In Ban the ban: essential game design advice (with examples), Nick Bentley talks about the cognitive dissonance of establishing rules and then creating special “but you can’t do X” rules to prevent problems.
Why do such rules exist? The most common reason is, during play-testing, the designer discovered players want to take an action that would hurt the experience – for example, a too-powerful action every player would take every turn if allowed. The most obvious fix is to ban it.
He then goes on to explain how doing the most obvious fix is a bad solution.
Banning otherwise-expected actions means the rules become harder to learn and the game play itself becomes awkward as you are constantly checking your planned actions against the rules.
Bentley’s post is a fascinating bit of insight into how a design problem can turn into a design success. By not banning actions, you have to allow for them. The entire point of banning a move is because it is unbalanced or otherwise ruins the game, so how do you allow it without the game suffering?
Interestingly enough, the answer can sometimes mean a much deeper and more compelling game.
Basically, take the action that you deem is too strong and assign a huge cost to it.
Bentley gives a couple of examples and a counter-example to see when it makes sense to include a ban, but the result is a choice that makes sense within the rules and can sometimes result in a more strategic game.
While Bentley is talking about boardgames, you can see how it would be applied to video games.
For example, if your game has inventory, you could limit the amount that could be carried. If a player with a full inventory comes across some new loot, the choice is to get rid of something to carry the new thing or not pick it up. Think Diablo or Minecraft.
NetHack, however, allows you to carry whatever you want, but it balances it with an encumbrance penalty. The penalties get more and more severe as you collect more things. You start off with penalties to speed and attack ability. If you carry too much, the penalties include not being able to walk up or down stairs, getting hungry faster. Carry even more, and you start taking damage for each move you take, and eventually you can get to the point where you can’t move at all.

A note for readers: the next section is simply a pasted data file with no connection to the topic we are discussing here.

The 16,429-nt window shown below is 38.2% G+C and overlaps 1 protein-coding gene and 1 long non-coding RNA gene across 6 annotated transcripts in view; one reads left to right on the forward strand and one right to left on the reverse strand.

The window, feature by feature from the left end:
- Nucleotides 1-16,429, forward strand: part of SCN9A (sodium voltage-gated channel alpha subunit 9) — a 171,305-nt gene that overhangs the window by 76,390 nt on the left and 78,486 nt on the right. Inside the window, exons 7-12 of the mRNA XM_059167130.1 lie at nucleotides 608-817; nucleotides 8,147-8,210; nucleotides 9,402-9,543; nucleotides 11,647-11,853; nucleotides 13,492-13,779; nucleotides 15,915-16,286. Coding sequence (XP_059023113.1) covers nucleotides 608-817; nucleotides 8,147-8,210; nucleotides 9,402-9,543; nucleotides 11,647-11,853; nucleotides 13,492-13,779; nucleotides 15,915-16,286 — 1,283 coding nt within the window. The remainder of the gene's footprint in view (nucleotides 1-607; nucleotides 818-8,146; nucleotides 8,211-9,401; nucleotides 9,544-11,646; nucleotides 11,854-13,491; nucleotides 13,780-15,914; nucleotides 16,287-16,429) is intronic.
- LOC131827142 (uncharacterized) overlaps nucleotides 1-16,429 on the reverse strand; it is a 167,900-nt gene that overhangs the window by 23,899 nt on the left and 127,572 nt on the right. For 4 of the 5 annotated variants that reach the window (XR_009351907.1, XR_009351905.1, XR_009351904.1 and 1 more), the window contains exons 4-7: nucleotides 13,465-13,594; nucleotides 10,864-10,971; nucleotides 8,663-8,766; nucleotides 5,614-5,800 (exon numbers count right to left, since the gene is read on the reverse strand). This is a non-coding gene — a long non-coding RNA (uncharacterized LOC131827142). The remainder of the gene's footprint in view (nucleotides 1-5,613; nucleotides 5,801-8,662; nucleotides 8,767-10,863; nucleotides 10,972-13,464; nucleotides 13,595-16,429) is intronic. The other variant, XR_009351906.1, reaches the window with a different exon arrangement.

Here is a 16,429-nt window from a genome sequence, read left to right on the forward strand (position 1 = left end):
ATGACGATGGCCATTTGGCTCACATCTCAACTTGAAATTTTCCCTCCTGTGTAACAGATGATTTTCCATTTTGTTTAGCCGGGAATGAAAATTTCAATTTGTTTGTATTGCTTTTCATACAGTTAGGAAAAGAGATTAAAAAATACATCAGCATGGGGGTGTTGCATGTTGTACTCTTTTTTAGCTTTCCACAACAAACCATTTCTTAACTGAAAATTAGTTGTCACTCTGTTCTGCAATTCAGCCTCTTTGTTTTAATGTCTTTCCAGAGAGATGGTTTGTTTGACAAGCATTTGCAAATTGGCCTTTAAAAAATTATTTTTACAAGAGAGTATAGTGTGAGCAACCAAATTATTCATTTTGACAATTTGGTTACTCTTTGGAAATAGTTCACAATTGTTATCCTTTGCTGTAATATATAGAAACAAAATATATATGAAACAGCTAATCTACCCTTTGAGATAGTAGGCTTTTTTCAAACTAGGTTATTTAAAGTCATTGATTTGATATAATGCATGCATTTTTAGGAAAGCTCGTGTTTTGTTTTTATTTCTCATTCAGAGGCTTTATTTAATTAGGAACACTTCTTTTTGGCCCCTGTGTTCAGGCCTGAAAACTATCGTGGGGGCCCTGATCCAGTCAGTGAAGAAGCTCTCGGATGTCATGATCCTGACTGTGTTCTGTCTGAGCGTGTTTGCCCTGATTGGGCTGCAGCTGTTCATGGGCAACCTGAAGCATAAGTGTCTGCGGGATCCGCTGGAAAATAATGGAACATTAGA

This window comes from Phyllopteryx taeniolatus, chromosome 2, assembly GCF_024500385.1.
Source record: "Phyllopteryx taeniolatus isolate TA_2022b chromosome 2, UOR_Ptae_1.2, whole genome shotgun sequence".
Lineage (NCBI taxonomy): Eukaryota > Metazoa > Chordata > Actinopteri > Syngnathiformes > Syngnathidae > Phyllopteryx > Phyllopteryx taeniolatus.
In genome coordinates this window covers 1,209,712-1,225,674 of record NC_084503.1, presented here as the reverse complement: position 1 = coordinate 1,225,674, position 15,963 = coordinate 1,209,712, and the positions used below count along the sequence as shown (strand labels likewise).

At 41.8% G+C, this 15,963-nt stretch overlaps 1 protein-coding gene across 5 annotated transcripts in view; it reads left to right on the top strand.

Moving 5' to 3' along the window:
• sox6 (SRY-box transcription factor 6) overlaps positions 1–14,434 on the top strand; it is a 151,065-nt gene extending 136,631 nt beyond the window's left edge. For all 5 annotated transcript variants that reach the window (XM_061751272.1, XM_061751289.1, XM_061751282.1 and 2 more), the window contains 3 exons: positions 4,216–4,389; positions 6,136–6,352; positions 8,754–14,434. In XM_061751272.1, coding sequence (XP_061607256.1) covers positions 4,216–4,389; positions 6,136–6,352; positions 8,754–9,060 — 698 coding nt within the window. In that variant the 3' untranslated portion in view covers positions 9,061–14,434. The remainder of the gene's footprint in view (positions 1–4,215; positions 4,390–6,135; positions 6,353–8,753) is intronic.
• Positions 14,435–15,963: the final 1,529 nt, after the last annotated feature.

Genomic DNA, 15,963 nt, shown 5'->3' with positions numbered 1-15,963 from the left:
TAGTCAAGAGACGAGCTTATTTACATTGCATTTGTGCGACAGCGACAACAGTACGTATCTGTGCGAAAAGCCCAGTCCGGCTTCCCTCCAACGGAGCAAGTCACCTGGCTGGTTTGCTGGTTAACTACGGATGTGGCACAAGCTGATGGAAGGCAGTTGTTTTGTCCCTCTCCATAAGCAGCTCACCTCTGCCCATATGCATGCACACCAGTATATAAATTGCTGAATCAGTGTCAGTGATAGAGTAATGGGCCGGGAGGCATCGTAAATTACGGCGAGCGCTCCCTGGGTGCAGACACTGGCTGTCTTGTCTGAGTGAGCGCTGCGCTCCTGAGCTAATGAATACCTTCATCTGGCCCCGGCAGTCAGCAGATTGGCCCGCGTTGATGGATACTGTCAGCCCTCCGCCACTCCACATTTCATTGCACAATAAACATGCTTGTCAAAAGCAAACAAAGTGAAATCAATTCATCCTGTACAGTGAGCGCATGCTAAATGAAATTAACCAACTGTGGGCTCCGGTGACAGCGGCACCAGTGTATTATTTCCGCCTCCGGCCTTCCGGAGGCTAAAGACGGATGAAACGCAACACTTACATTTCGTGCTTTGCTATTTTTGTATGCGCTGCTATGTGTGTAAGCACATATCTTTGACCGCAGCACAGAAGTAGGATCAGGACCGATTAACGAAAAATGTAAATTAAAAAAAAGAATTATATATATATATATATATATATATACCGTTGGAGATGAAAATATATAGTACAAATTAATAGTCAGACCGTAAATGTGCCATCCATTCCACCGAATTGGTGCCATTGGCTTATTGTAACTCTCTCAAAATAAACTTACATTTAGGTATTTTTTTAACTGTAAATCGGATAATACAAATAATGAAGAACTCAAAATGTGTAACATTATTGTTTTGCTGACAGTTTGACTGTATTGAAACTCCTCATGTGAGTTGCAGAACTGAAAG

Instead of arbitrarily deciding that a player can’t carry that much inventory, you turn it into a strategic choice. Do you want to struggle to carry all of the groceries from the car into your apartment so you can do it in one trip, or are you going to make multiple trips so it is easier?
You can see how this method of balance would apply in terms of limits on the number of units in a real-time strategy game. Some games add an upkeep cost which increases after you add so many units. Now I can choose to have too many units in my army temporarily if I’m willing to pay the cost, say for a large offensive push or to defend against the same.
“You can’t perform this quest. You don’t have a sufficient experience level.” No, by all means, try to perform the quest, but it is going to be incredibly punishing. The balance is already built in here!
Sometimes limits are technical in nature, such as the number of units you can have in your army at once. Still, you can see how allowing the player to decide if a decision is a poor one or a good one despite the cost means a deeper play experience than it would have been if you were limiting things arbitrarily.